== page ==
back to article Apple's big week: the good, the bad, the ugly

Apple's Worldwide Developers Conference saw its fair share of big-ticket news items during the last five days. There was the iPhone 3G S, the revelation of details about Apple's parallel OSes, Snow Leopard and iPhone 3.0, and the roll-out of the latest MacBook Pros. However, there were plenty of other details you might have …


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  2. David Kelly 2

    No FLASH is good

    FLASH is eye-candy and interferes with effective communication.

    As for interpreted code, I used to argue with our D.I.S. rep when I claimed that I could not distinguish between code and data on our systems. My claim was that a .doc file consisted of interpreted instructions in Microsoft Word language that when executed the result resembled a document on the screen or perhaps on a printer. Never mind that we didn't have .doc files it didn't matter if a file was intended to be read by a FORTRAN program, or if it was a FORTRAN program. I claimed the contents of the file defined the contents of memory locations and the contents of those memory locations determined what the program did next.

  3. Mathew White
    Black Helicopters

    The secrecy...

    ... is because apple usually puts the videos of the WWDC sessions on ADC for about a $1000...

    go figure

  4. Ian Davies

    Flash *IS* Bad

    What you, and every other donkey who's short-stroking it over the lack of Flash on the iPhone seems to forget, is that Adobe can't even get Flash to run properly on a fucking MAC let alone the iPhone. I have a 2GHz dual core G5 PowerMac and 2.6GHz dual core MacBook Pro and they both run Flash like geriatric shite. The MacBook Pro fares slightly better, presumably due to whatever scant Intel optimisations that have made it over from the Windows version, but if I boot the MacBook Pro into Windows XP I get almost double the frame rate on the same hardware.

    The best thing I ever did was disabling Flash in Safari; I got a responsive browser back.

    If a 2.6GHz dual core struggles with Flash, what hope has even the latest 600MHz processor in the new iPhone? People should try thinking about this and *understanding* it before they start demanding Flash on the iPhone as though it's simply Apple's petulance that's keeping it from appearing.

  5. Anonymous Coward
    Anonymous Coward

    @David Kelly 2

    "FLASH is eye-candy" - bit rich, this is the biggest eye candy phone on the planet.

  6. Individual #6/42
    Jobs Horns


    Why unlock your Iphone and then move to Verizon?. Surely the point would be to unlock it so you could use it on the network you choose? OK you lose visual voicemail but that's really not been proven to be any sort of killer app.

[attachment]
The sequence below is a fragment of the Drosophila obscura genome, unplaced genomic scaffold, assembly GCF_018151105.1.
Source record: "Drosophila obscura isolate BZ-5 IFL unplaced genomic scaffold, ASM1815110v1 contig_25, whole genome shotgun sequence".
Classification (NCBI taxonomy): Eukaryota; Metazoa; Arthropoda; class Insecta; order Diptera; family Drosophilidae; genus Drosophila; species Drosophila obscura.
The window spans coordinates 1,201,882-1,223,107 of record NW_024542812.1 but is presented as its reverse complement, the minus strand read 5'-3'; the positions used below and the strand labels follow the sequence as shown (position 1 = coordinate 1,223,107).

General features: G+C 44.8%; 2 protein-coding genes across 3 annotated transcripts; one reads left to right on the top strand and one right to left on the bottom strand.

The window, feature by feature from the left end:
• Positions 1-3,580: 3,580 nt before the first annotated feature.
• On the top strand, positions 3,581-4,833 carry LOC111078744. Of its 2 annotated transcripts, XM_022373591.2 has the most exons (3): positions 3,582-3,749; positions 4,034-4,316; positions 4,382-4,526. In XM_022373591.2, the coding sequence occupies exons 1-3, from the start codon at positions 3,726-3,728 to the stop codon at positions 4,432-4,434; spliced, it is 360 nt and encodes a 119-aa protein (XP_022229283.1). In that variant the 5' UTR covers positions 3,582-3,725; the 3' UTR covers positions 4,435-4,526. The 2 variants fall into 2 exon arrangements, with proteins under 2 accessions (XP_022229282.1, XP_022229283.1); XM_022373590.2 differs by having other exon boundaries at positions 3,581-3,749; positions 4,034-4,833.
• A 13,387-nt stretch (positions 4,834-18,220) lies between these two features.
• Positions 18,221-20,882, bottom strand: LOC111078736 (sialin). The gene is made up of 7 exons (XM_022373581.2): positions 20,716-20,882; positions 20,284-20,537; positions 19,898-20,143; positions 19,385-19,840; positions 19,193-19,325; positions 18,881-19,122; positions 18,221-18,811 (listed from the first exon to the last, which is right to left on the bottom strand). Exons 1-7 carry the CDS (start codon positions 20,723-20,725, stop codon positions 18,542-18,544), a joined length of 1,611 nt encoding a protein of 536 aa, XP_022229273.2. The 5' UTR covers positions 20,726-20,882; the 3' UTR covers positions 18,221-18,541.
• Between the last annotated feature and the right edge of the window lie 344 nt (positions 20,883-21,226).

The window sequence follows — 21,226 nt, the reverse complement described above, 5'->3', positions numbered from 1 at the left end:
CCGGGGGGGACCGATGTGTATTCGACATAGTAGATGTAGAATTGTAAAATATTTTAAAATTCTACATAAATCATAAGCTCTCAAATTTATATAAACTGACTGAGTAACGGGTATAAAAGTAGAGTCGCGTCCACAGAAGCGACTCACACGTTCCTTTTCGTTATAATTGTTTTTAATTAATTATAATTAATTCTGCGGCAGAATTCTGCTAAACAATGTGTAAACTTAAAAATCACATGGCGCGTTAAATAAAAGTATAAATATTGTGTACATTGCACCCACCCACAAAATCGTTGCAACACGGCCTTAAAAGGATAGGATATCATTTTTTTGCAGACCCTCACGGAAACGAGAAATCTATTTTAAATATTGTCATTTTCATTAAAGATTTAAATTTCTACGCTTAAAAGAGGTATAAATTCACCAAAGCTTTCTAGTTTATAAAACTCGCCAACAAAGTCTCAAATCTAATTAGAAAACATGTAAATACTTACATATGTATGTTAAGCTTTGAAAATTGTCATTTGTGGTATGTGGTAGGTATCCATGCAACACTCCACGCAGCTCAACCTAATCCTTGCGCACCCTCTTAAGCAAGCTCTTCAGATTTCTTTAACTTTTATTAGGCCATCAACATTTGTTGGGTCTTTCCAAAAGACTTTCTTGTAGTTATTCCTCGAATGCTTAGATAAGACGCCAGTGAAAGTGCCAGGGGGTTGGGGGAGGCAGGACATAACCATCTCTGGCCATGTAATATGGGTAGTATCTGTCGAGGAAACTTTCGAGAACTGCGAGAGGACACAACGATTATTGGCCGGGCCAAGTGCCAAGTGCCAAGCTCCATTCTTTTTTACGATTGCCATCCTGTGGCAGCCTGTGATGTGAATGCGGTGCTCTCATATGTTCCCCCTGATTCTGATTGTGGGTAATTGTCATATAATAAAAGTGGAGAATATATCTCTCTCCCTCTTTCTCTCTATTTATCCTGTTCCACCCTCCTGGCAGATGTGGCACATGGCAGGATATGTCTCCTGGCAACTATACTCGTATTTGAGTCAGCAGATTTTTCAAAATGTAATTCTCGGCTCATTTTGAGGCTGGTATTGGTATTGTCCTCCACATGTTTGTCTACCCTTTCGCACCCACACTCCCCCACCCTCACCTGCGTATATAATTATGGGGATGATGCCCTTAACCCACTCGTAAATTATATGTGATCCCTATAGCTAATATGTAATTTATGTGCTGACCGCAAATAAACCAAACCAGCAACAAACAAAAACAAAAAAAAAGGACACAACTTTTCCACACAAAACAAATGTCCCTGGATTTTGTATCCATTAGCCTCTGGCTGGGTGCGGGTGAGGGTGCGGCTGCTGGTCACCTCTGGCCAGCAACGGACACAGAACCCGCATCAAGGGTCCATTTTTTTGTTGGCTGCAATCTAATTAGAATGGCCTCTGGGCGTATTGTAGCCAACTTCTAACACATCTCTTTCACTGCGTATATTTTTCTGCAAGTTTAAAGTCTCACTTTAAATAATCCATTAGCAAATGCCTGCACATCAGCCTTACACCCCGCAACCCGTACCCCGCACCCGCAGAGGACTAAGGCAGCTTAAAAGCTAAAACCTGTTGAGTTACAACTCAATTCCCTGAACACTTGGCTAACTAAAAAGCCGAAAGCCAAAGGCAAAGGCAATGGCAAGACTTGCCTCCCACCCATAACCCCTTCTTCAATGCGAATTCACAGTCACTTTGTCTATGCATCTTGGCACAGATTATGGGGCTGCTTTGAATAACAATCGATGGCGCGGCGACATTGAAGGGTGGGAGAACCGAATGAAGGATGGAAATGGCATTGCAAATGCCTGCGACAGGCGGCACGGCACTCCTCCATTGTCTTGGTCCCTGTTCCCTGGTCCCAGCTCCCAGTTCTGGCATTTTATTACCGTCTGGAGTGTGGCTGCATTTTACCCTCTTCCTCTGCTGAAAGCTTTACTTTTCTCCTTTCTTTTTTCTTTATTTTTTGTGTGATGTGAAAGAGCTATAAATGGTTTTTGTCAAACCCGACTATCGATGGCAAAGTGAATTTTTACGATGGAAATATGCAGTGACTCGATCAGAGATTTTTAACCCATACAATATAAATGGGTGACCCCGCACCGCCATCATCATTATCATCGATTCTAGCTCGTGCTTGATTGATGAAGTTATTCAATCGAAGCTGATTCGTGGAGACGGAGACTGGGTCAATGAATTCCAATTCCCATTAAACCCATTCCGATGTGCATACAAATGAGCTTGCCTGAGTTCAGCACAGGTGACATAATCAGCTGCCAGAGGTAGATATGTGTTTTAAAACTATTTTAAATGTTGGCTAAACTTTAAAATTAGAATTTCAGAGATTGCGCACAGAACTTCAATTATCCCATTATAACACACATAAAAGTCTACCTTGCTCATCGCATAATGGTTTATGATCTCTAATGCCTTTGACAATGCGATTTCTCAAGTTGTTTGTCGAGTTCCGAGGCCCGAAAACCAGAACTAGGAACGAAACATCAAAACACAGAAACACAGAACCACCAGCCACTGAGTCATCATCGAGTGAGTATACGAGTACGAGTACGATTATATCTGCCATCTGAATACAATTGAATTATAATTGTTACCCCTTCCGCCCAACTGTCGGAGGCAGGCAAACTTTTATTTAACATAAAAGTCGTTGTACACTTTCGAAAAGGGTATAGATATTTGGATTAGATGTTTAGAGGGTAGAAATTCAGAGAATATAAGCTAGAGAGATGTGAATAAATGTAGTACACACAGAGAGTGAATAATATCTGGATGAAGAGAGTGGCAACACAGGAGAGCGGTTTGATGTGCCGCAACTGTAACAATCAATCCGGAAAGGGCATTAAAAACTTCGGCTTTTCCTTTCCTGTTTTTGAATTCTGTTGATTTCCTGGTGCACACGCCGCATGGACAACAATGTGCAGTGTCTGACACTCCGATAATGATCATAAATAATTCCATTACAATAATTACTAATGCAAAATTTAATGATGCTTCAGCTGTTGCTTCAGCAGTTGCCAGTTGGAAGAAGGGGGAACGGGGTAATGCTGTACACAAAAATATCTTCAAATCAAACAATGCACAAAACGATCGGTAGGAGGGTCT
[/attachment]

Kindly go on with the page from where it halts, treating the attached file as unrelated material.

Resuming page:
However with my T-mobile sim only £15/month contract I've got unlimited data and tethering via bluetooth. Why on earth would I want to spend an extra £35/month for two years for a locked phone and unlimited Wifi?

  7. Brian Whittle
    Jobs Halo


    Jobs for once is totally correct, flash is too slow to run decently on these devices. They can't make it run anything like on in a MAC making it run without killing the phone must be too much for the duffers at Adobe

  8. snafu
    Thumb Down

    No OpenCL for most ATI-based Macs

    Add to the ugly the fact that Apple's OpenCL implementation supports lots of nVidia GPUs but just two recent ATI models, so most "best" Mac configurations are unsupported, including many of the towers. First gen Mac Pros have no officially supported upgrade paths (there is some ATI card which has 32/64bit EFI support and has been tested to run well on these). Several one year or less Mac models are out of the equation, too. There's been no clarification about the possibility of more drivers becoming available later or this being it.

    The same goes for hardware-accelerated h.264 decoding: nVidia-only.

  9. Charlie Clark Silver badge
    Jobs Horns

    It's all about the money stupid

    Rik, there is no business case for maintaining PPC support for Apple. Since they adopted Intel chips and have been able to sell gear at prices comparable to industry PC's they have sold loads of them to *new* users (I'm one of them). It's true that 3.5 years is a less than the mean length of ownership for Mac users but this was the case for Leopard as well - didn't that drop G4 support? As for the new features - they are largely architecture specific and while it would be possible to provide GCD for PPC, why bother for the couple of percent of installs? Processing and RAM hungry customers probably already run Xeon machines. Plus, think of the software writers - despite the blurb X-Code won't spit out cross-platform optimised code. So Adobe, etc. will only be targetting x86. And what MS marketing bonanza? Apple outshines Microsoft on all the shiny new Intel features - you have to buy the 64-bit version of Windows and the software to run on it specially if you want it and as for OpenCL, go jump.

    With OS X for ARM on the iPhone (and the possibility of other ARM devices) Apple has two different architectures to support and I imagine supporting the next generation ARM cores will take a bit of work.